EIOPA has published a consultation paper on a draft supervisory statement on supervision of run-off undertakings under the Solvency II Directive. The draft supervisory statement is intended to ensure that supervision of run-off undertakings or portfolios that are subject to regulation under Solvency II is of high-quality and convergent. In a related press release, EIOPA explains that acquisition of run-off portfolios and run-off undertakings by other insurance undertakings is increasing and is attracting interest from specialised investment entities, such as private equity. The last date of providing comments is 17 October 2021.
EIOPA has published a paper setting out its 2021 strategic approach to a comprehensive risk-based and preventive framework for Conduct of Business (CoB) supervision at the EU level. In the paper, EIOPA explains that since its adoption of CoB supervision strategy in 2015, the EU regulatory environment has become increasingly developed in the conduct area, following implementation of the Insurance Distribution Directive (IDD) and the Packaged Retail and Insurance-based Investment Products Regulation.
The statement specifically addresses the pandemic situation; however, the recommendations are applicable to any similar situation with the necessary adaptations.
The statement is accompanied by the resolution of comments from the public consultation, the feedback statement to stakeholders and the impact assessment developed based on the input provided during the consultation period.
EIOPA has published the following two consultations papers:
In response to the EC's request for technical advice on the development of best practice for national pension tracking systems and pension dashboards, EIOPA has launched the following two consultations.
Responses must be received by 8 September 2021. EIOPA plans to publish its final advice to the European Commission on 1 December 2021.
EIOPA has published a supervisory statement on supervisory practices and expectations in case of breach of the solvency capital requirement (SCR) under the Solvency II Directive. The aim of the supervisory statement is to promote supervisory convergence in situations where insurance and reinsurance undertakings breach their SCR. Alongside the supervisory statement, EIOPA has published a resolution of comments, a feedback statement in which it addresses the main comments it received, and an impact assessment that takes into account stakeholder feedback.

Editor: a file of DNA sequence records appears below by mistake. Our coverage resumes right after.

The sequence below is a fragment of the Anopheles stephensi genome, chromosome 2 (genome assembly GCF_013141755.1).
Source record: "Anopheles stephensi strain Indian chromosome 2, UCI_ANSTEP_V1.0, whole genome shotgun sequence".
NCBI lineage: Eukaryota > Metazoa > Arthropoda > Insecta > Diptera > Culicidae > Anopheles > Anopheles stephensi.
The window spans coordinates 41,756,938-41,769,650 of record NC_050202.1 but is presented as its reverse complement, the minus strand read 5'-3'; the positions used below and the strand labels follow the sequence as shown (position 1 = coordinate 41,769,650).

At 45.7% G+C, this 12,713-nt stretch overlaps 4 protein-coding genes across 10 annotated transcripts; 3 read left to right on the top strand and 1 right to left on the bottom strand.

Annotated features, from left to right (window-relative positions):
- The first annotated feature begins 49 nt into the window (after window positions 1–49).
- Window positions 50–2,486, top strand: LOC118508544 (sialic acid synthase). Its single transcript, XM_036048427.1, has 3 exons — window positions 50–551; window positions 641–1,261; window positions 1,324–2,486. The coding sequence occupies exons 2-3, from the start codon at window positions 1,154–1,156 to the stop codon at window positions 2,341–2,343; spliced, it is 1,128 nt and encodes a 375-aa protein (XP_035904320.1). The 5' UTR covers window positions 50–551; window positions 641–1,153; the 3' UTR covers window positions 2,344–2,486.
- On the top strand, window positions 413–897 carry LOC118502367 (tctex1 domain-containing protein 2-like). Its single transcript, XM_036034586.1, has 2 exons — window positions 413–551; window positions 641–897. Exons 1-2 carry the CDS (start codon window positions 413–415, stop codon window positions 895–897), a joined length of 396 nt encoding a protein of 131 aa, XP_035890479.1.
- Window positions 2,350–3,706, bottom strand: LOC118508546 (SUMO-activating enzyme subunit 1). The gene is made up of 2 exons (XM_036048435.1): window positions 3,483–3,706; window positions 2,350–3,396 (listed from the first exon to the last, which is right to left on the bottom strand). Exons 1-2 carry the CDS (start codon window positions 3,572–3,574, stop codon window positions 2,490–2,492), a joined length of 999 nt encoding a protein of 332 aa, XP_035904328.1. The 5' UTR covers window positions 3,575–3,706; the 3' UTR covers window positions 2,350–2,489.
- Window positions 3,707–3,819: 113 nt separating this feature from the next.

EIOPA has published a report on a methodology for the potential inclusion of climate change in the standard formula under the Solvency II Directive when calculating natural catastrophe (Nat Cat) underwriting risk. In the report, EIOPA outlines the methodology used so far for the Nat Cat solvency capital requirement (SCR) calibration.
EIOPA has published its Financial Stability Report that addresses key financial stability risks in the European insurance and pension sector. The Financial Stability Report also includes two thematic articles, the first focusing on the impact of EU-wide insurance stress tests on equity prices and systemic risk and the second on the risks of climate change for the real economy and the potential mitigating role of insurance.
The EC has published a draft report produced by the “Platform on Sustainable Finance (Platform)” on preliminary recommendations for technical screening criteria (TSC) for the EU taxonomy, with an accompanying call for feedback. The draft report is a working document by the Platform and contains preliminary TSC developed by the Platform's Technical Working Group (TWG).
International Association of Insurance Supervisors (IAIS) announces the Climate Training Alliance (CTA), a joint initiative to enhance the availability of training resources for authorities responding to climate risks. The CTA is a collaboration between the Bank for International Settlements, the IAIS, the Central Banks and Supervisors Network for Greening the Financial System, and the UN-convened Sustainable Insurance Forum.
The IAIS has published its newsletter for June. This newsletter includes updates on IAIS activities, publications, and the events IAIS leadership and Secretariat management participated in over the past weeks.
HM Treasury published their response on the Review of Solvency II: Call for evidence. The Call for Evidence was broad in scope and asked respondents to raise any issues relating to Solvency II, including views and evidence covering areas such as the risk margin, matching adjustment, and calculation of the solvency capital requirement.
FCA published policy statement (PS21/8) regarding legislation to bring pre-paid funeral plans into FCA regulation from 29 July 2022. Firms engaged in funeral plans activities should consider the final rules set out in this PS and consider whether they wish to continue in this market beyond 29 July 2022 when FCA regulation begins and these rules take effect. Firms that are not authorised or exempt from 29 July 2022 will not be permitted to carry out regulated activities for funeral plans. FCA also published CP21/20 with further proposals on rules and guidance for the funeral plan sector. FCA is seeking comments on CP 21/20 by 31 August 2021.
The Prudential Regulation Authority (PRA) published a consultation paper (CP11/21), proposing to make amendments to a number of Solvency II reporting requirements applicable to UK insurers. The consultation period ends on 8 October 2021 and new rules will be effective from 1 April 2022.